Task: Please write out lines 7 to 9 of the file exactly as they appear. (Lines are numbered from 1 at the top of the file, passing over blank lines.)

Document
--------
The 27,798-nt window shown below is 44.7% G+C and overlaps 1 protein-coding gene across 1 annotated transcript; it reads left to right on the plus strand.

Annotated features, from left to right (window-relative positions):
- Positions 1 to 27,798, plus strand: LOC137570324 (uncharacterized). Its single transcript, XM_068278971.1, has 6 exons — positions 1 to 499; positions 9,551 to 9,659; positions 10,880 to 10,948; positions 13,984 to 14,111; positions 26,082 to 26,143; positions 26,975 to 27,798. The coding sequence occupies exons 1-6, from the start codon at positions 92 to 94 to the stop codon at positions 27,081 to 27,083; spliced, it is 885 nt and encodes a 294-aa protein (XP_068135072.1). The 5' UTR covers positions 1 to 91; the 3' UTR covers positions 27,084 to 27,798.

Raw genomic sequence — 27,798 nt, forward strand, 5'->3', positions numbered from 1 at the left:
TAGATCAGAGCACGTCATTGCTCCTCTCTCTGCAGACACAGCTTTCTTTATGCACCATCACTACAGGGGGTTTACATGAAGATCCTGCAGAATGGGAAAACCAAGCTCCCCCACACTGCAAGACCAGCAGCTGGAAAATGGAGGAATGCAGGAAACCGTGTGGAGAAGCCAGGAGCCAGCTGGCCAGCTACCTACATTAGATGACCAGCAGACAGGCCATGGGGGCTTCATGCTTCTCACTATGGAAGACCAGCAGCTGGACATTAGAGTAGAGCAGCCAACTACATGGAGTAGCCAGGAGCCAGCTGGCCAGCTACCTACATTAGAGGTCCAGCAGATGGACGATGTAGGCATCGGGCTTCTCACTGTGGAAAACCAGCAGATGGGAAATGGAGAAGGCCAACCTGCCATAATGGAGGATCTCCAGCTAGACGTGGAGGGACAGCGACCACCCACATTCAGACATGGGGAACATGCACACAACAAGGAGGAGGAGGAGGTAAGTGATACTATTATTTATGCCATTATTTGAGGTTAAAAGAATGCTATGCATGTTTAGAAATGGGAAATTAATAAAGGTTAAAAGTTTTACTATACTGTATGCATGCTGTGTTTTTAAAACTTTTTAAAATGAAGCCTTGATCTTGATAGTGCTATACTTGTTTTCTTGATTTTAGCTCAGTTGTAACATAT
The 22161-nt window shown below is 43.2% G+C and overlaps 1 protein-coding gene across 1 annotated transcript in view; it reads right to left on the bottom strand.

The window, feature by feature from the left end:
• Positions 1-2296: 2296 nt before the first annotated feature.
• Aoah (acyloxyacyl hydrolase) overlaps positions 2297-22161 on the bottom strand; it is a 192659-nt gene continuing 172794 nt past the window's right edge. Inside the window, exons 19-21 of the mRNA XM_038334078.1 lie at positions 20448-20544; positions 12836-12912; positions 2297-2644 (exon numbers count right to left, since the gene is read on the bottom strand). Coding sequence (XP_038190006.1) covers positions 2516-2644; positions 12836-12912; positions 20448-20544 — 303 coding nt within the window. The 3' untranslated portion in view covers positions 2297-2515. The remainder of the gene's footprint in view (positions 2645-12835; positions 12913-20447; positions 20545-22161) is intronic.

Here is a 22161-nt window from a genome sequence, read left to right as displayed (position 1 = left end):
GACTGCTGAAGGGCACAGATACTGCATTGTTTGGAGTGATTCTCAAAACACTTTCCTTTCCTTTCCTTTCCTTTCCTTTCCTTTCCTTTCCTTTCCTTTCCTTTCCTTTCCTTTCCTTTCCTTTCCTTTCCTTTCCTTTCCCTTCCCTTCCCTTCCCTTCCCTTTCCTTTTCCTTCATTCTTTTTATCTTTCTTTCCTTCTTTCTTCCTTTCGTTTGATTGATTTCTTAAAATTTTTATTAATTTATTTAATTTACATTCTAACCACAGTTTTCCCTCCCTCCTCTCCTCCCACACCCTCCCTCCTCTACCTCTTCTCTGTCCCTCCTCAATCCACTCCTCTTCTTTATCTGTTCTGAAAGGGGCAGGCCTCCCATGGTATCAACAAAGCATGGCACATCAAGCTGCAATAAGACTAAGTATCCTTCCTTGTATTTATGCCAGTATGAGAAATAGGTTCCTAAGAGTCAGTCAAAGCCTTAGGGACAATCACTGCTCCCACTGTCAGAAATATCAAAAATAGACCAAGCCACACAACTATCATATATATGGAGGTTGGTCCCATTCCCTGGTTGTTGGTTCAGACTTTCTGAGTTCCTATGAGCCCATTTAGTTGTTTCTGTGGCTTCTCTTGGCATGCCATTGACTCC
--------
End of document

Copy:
The window, feature by feature from the left end:
• Positions 1-2296: 2296 nt before the first annotated feature.
• Aoah (acyloxyacyl hydrolase) overlaps positions 2297-22161 on the bottom strand; it is a 192659-nt gene continuing 172794 nt past the window's right edge. Inside the window, exons 19-21 of the mRNA XM_038334078.1 lie at positions 20448-20544; positions 12836-12912; positions 2297-2644 (exon numbers count right to left, since the gene is read on the bottom strand). Coding sequence (XP_038190006.1) covers positions 2516-2644; positions 12836-12912; positions 20448-20544 — 303 coding nt within the window. The 3' untranslated portion in view covers positions 2297-2515. The remainder of the gene's footprint in view (positions 2645-12835; positions 12913-20447; positions 20545-22161) is intronic.